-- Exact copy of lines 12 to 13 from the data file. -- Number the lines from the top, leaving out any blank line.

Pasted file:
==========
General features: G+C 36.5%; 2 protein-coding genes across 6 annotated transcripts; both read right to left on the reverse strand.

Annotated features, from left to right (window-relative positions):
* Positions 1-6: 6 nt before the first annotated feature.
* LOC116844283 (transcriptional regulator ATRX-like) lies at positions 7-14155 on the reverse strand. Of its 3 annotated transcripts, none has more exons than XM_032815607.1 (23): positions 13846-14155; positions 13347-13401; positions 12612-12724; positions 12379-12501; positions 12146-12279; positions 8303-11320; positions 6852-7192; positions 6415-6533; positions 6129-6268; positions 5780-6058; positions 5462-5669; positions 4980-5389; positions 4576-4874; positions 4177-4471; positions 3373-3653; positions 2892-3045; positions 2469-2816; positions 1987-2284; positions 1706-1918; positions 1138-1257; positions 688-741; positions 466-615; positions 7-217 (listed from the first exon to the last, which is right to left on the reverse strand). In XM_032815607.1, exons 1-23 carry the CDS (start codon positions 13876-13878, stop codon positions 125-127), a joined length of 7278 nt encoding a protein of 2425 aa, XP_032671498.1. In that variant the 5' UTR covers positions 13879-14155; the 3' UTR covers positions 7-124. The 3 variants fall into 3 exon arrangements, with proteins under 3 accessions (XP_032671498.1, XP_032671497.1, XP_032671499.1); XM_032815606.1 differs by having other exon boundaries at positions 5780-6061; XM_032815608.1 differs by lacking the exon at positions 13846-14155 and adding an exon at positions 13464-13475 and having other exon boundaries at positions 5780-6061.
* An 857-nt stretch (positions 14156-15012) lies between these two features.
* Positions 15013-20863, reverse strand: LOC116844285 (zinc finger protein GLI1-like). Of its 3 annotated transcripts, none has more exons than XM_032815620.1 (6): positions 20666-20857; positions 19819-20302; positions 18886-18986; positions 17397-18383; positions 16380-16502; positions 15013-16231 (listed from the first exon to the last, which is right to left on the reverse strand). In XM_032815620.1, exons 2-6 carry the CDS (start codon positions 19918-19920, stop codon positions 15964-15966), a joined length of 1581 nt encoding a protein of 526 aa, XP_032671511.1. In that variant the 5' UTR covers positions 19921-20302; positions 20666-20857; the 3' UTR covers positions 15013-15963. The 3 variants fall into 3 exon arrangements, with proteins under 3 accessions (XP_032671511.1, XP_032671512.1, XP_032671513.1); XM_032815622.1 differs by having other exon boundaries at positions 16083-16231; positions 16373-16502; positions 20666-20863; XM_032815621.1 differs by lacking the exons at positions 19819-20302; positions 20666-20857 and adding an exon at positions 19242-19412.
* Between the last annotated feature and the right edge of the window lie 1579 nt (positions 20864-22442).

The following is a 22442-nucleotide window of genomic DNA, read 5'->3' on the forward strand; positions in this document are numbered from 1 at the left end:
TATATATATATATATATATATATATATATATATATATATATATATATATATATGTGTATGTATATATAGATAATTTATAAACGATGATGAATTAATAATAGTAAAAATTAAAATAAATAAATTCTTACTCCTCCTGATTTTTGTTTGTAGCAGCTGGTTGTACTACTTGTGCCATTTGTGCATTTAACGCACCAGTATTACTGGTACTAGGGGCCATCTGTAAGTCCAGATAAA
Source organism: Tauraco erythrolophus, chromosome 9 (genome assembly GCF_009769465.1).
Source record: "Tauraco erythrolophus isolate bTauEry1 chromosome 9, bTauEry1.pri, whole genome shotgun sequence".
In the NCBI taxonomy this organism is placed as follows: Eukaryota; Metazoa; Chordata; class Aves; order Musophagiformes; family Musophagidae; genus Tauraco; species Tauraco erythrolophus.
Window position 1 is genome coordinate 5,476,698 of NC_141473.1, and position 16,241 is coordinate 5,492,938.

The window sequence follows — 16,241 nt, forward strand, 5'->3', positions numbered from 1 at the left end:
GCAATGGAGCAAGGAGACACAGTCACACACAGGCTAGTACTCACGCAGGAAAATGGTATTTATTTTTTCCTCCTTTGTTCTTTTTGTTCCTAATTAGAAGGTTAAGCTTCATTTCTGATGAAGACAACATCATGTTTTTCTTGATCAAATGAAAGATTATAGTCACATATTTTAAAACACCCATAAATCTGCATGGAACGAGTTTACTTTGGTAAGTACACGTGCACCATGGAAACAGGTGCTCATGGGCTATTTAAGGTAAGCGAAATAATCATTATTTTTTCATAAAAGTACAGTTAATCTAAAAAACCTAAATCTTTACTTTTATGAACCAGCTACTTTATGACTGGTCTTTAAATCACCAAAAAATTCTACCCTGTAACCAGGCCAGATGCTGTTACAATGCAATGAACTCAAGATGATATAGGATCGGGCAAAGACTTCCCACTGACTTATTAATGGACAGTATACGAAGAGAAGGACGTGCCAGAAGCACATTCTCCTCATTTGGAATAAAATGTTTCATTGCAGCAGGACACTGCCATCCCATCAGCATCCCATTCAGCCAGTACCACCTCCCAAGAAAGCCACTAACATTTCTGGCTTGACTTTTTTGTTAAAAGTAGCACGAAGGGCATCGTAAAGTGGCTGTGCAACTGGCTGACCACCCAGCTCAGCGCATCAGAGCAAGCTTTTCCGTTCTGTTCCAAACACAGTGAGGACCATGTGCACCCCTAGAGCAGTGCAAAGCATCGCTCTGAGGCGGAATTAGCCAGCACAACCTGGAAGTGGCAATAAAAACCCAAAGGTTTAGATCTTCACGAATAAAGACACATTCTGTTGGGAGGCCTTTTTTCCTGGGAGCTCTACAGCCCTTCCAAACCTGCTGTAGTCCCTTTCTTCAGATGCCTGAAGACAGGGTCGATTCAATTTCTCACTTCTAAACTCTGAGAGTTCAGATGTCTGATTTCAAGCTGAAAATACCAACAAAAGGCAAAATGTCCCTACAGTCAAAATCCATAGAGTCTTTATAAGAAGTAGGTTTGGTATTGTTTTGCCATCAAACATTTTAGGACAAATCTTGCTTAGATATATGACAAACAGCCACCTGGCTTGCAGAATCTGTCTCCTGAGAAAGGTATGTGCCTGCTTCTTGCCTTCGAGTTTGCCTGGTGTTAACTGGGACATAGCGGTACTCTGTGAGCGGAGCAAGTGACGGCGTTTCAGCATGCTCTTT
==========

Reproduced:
In the NCBI taxonomy this organism is placed as follows: Eukaryota; Metazoa; Chordata; class Aves; order Musophagiformes; family Musophagidae; genus Tauraco; species Tauraco erythrolophus.
Window position 1 is genome coordinate 5,476,698 of NC_141473.1, and position 16,241 is coordinate 5,492,938.